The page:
- Foot prop / load leg: This is a rigid leg that extends downward from the back of a car seat base or convertible car seat to the floor of the vehicle and serves to reduce downward rotation of rear-facing seats in a crash. This feature is also rare in US seats; the Nuna PIPA and Cybex Aton 2 are a couple of the few to feature it. Note that this feature increases protection for the child's head and neck even more than an anti-rebound bar.
- Recline level indicators: Provide visible feedback as to whether your rear-facing seat is sufficiently reclined — important to make sure your child's airway will remain open, and her head won't fall forward while sleeping (a dangerous position in a crash). The most basic type of indicator is a line or other reference point that is meant to be installed parallel to the ground. Fancier, easier-to-read indicators typically feature a ball or bubble, and may also include different ranges based on the child's weight.
Ease of use
Even the fanciest set of safety features is useless if you aren't able to install and use them correctly every time. The NHTSA publishes ease-of-use ratings covering many of these aspects.
- Instructions and labeling: The user manual and quick-reference label on the car seat should be informative and easy to follow.
- Ease of installation: The easier the seat and/or base are to install, the higher the likelihood that you'll install them correctly (via either LATCH or the seatbelt). Recline level indicators (described above) give you visual feedback on whether you've installed the seat at the correct angle.
- External harness adjustment (a.k.a. "no rethread" harness): This allows you to adjust the harness height without having to remove the seat from the car and rethread the harness straps through the slots in the shell.
- Ease of securing child correctly: Consider how easy it is to clip/unclip the buckle and tighten/loosen the straps.
Child fit and comfort
- Overall fit: Does your child fit comfortably, but snugly, in the seat — with room to grow?
- Weight/height capacity: For infant car seats — focus on the height capacity rather than weight, since most babies outgrow them on that basis. (TIP: Car seats with 22-pound weight limits are more than sufficient for most babies, and tend to be lighter than 30-pound models.) For convertible car seats — if you want to your child to be able to stay rear-facing for an extended period of time (say, past two years old), pay special attention to the rear-facing height and weight limits (look for a weight limit of 40-45 pounds). See here for a helpful chart.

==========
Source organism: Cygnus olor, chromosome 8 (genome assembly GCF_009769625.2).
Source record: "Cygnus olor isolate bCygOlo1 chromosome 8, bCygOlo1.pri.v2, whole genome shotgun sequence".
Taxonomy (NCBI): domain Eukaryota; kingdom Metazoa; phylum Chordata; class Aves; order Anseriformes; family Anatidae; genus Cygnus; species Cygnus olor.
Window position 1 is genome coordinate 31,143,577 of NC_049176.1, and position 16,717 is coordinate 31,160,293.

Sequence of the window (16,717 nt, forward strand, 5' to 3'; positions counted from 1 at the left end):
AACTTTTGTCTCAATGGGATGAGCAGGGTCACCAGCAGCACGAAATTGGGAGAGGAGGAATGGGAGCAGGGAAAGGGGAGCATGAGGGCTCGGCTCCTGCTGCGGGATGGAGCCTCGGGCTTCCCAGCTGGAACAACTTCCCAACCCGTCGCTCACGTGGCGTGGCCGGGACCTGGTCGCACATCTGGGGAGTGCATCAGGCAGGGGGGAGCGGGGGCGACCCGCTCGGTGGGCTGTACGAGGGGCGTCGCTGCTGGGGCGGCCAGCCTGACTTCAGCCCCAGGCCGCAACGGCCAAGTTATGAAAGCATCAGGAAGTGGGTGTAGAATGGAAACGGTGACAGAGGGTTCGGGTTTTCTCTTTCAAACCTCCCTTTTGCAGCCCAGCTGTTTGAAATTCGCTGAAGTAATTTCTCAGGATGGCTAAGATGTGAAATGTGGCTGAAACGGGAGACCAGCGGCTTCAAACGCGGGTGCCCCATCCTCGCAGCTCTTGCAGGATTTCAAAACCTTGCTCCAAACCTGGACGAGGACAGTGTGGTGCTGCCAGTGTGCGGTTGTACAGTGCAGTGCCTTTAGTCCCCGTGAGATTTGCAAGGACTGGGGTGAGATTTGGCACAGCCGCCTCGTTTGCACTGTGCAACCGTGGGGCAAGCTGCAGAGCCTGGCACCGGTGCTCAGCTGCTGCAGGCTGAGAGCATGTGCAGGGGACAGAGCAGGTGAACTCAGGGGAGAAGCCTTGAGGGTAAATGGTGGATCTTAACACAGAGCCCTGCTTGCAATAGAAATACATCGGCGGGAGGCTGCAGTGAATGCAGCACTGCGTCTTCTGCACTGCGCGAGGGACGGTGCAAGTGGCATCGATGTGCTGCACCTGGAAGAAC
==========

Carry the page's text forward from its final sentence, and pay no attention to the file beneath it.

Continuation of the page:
- Fabric/material: At a minimum, make sure the top layer is soft to the touch. A select few higher-end seats also feature organic or Oeko-Tex-certified fabrics. If you live in a hot climate, a more breathable material is also key.
- Cushioning/padding: Car seats lined with energy-absorbing foam will be more comfortable than pure plastic shells. Some covers are also more plushly padded than others.
- Strap cushions/drool pads: First, does it have any? If so, are they soft and removable (for easy cleaning)?
- Adjustable recline: More basic models will have a single-position "foot" that will allow you to adjust the seat to a preset angle for rear-facing installation. Depending on your car, you may need to utilize a supplementary prop (e.g. towel or pool noodle) to install these types of seats at a suitable angle. Higher-end models will feature multiple recline settings that will allow you to install the seat at the proper angle in a wider range of cars, and/or allow you to adjust the angle on the fly to make your child more comfortable (e.g. for naps).
- Canopy: For infant car seats, look for as large a canopy as possible, especially if you plan to use the seat outside of the car. Some feature extension panels. Canopies that can be adjusted to multiple positions are also nice.
- Infant insert and/or head support: Make sure the seat will fit your newborn snugly, either with or without an insert (typically appropriate up to 11-12 lbs.). Some seats also come with head support for babies who don't yet have good head and heck control. If yours doesn't, aftermarket options are also available (though be sure to only buy products approved for use with your car seat).
Vehicle fit and caregiver convenience
- Vehicle fit: If you have a compact car or require multiple car seats, you may need a narrower or shorter car seat.
- Car seat weight: This is an especially important consideration for infant car seats and seats that will be used for travel. Infant car seats range from approximately six to 12 pounds. Convertible car seats range from approximately eight to 39 pounds. When testing out an infant car seat at the store, load it up with 10 to 20 pounds and do a few laps around the store to get a real feel for it.